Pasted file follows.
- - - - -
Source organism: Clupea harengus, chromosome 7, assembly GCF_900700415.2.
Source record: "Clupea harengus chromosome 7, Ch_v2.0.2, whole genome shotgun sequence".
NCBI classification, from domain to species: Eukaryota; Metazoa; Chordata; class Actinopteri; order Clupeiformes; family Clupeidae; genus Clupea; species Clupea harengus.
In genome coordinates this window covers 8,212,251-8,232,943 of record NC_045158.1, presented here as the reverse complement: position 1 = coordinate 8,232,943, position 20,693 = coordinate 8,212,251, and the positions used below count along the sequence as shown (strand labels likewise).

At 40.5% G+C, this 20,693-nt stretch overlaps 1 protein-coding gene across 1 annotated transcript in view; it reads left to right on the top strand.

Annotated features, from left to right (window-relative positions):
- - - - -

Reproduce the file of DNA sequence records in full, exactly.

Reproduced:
Source organism: Clupea harengus, chromosome 7, assembly GCF_900700415.2.
Source record: "Clupea harengus chromosome 7, Ch_v2.0.2, whole genome shotgun sequence".
NCBI classification, from domain to species: Eukaryota; Metazoa; Chordata; class Actinopteri; order Clupeiformes; family Clupeidae; genus Clupea; species Clupea harengus.
In genome coordinates this window covers 8,212,251-8,232,943 of record NC_045158.1, presented here as the reverse complement: position 1 = coordinate 8,232,943, position 20,693 = coordinate 8,212,251, and the positions used below count along the sequence as shown (strand labels likewise).

At 40.5% G+C, this 20,693-nt stretch overlaps 1 protein-coding gene across 1 annotated transcript in view; it reads left to right on the top strand.

Annotated features, from left to right (window-relative positions):